FBI, NSA, and CISA Warn Organizations to Watch Out for Conti Ransomware
Biden admin issues new security guidance to CI firms, REvil gang is stealing from affiliates, Second agricultural business hit with a ransomware attack, Bitcoin.org compromised by bad actors, more
The FBI, the National Security Agency (NSA), and the Cybersecurity and Infrastructure Security Agency (CISA) issued a joint warning that U.S. organizations should watch out for Conti ransomware, affecting 400 U.S. and international groups.
The alert recommends a series of mitigations to protect against Conti, including requiring multi-factor authentication (MFA), implementing network segmentation, and keeping operating systems and software up to date. (Maggie Miller / The Hill)
In response to the ongoing ransomware attacks and other cybersecurity incidents that U.S. companies have experienced this year, the Biden administration issued new security guidance to critical infrastructure firms.
The guidance includes an initial crosswalk of available control system resources and recommended practices produced by the government and the private sector. It spells out preliminary goals and objectives that organizations, mainly industrial cybersecurity firms, should follow to “provide a common understanding of the baseline security practices that critical infrastructure owners and operators should follow to protect national and economic security, as well as public health and safety.” (Sean Lyngaas / CNN)
Security researchers and malware developers have confirmed that cybercriminals slowly realize that REvil ransomware operators may hijack ransom negotiations to cut affiliates out of payments.
Security researcher Yelisey Boguslavskiy, head of research at Advanced Intel, says that since at least 2020, various actors on underground forums claimed that the RaaS (ransomware as a service) operators were taking over negotiations with victims in secret chats, unbeknownst to affiliates. He says that REvil admins have been opening a second chat to negotiate a ransom with the victim, identical to the one used by their affiliates. (Ionut Ilascu / Bleeping Computer)
A second agricultural business, Crystal Valley, a Minnesota-based farm supply and grain marketing cooperative, has been hit with a ransomware attack.
The firm confirmed in a Facebook post that the attack took down its systems on September 19. The attack follows an earlier ransomware incident this week that crippled Iowa grain cooperative New Cooperative. (Lisa Vaas / Threatpost)
Researchers at ESET have discovered a new APT espionage group they call FamousSparrow that targets governments, international organizations, engineering firms, legal companies, and the hospitality sector.
The group's victims are in Europe, the United Kingdom, Israel, Saudi Arabia, Taiwan, Burkina Faso in West Africa, and the Americas, including Brazil, Canada, and Guatemala. FamousSparrow joined at least ten other APT groups that exploited ProxyLogon, a chain of zero-day vulnerabilities disclosed in March which was used to compromise Microsoft Exchange servers worldwide. (Charlie Osborne / ZDNet)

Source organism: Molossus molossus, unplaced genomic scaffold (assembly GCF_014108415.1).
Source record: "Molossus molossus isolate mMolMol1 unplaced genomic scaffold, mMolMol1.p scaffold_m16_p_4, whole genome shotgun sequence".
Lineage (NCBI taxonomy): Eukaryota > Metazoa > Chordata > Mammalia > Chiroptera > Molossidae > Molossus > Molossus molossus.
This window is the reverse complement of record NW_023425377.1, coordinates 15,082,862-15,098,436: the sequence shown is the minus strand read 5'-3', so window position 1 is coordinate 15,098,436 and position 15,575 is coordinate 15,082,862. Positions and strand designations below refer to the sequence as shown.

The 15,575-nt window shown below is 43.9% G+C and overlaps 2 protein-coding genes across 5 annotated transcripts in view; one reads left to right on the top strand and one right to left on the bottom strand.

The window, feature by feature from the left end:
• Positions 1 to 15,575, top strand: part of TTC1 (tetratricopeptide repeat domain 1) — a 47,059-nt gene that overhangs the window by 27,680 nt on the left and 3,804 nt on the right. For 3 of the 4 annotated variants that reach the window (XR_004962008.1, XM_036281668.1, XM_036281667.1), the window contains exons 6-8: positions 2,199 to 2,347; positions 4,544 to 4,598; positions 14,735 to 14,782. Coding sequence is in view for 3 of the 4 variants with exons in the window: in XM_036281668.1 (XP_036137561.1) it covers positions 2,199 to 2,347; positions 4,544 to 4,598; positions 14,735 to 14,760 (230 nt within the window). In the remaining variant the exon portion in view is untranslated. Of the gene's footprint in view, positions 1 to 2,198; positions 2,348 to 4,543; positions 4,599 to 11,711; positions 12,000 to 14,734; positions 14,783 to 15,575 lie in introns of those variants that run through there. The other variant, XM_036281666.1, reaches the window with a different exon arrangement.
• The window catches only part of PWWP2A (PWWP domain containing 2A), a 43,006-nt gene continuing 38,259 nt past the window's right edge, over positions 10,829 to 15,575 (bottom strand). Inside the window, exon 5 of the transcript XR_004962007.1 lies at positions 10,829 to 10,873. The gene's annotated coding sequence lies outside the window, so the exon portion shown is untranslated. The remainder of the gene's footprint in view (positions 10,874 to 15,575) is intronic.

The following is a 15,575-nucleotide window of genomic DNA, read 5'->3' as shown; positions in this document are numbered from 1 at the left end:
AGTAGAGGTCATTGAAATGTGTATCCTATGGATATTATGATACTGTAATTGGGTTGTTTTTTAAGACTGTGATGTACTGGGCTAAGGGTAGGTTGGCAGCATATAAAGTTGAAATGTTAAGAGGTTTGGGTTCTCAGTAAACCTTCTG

Email security company Cloudmark, owned by Proofpoint, says that a new form of malware that experts refer to as "TangleBot" relies on interest in COVID-19 to trick Android users in the U.S and Canada into clicking on a link that will infect their cell phones.
The malware sends Android users a text message claiming to have the latest COVID-19 guidance in their area or informs them that their third COVID-19 vaccine appointment has been scheduled. TangleBot can access users’ microphones, cameras, SMS, call logs, internet, and GPS locations. (Musadiq Bidar / CBS News)
A Justice Department interagency committee known as Team Telecom is investigating Zoom Video Communications’ deal to buy American customer-service software company F9, citing potential national-security risks posed by the U.S. videoconferencing giant’s China ties.
The Department is asking the Federal Communications Commission to defer its license transfer review process, a formal regulatory proceeding for deals involving communications licenses, pending the Team Telecom review. (Kate O’Keeffe, Aaron Tilley, and Dawn Lim / Wall Street Journal)
According to researchers at WizCase, more than one terabyte of data containing 5.5 million files were left exposed, leaking personal information of over 100,000 customers of Colombian real estate firm Coninsa Ramon H.
The data exposure stemmed from a misconfigured AWS S3 bucket, exposing sensitive information such as clients' names, photos, and addresses. (Ravie Lakshmanan / The Hacker News)
Malicious actors appeared to have compromised education resource site Bitcoin.org to promote dubious giveaways.
Early Thursday morning, Bitcoin.org displayed a pop-up page that asks users to send bitcoin to a dedicated address with promises they will receive a doubled amount in return. Domain hosting site Namecheap temporarily disabled the Bitcoin.org domain, which was inaccessible at the time of publication. (Wolfie Zhao / The Block)
Korean technology giant LG Electronics announced that it would buy Cybellum, an Israeli automotive cybersecurity specialist, in a deal worth $240 million.
The deal comes in multiple parts. First, LG will take a 64% stake in Cybellum for $140 million, and it will contribute a further $20 million in the form of a simple agreement for future equity (SAFE) note, “upon conclusion of the trading process in the fourth quarter.” Then LG will acquire the remaining shares at an unspecified future date. (Ingrid Lunden / TechCrunch)
FireEye will officially change its name to Mandiant on October 4 and begin trading on the Nasdaq as MNDT.
The change follows its June announcement that it agreed to sell the FireEye Products business, including the FireEye name, to a consortium led by Symphony Technology Group. (Stephen Nakrosis / Marketwatch)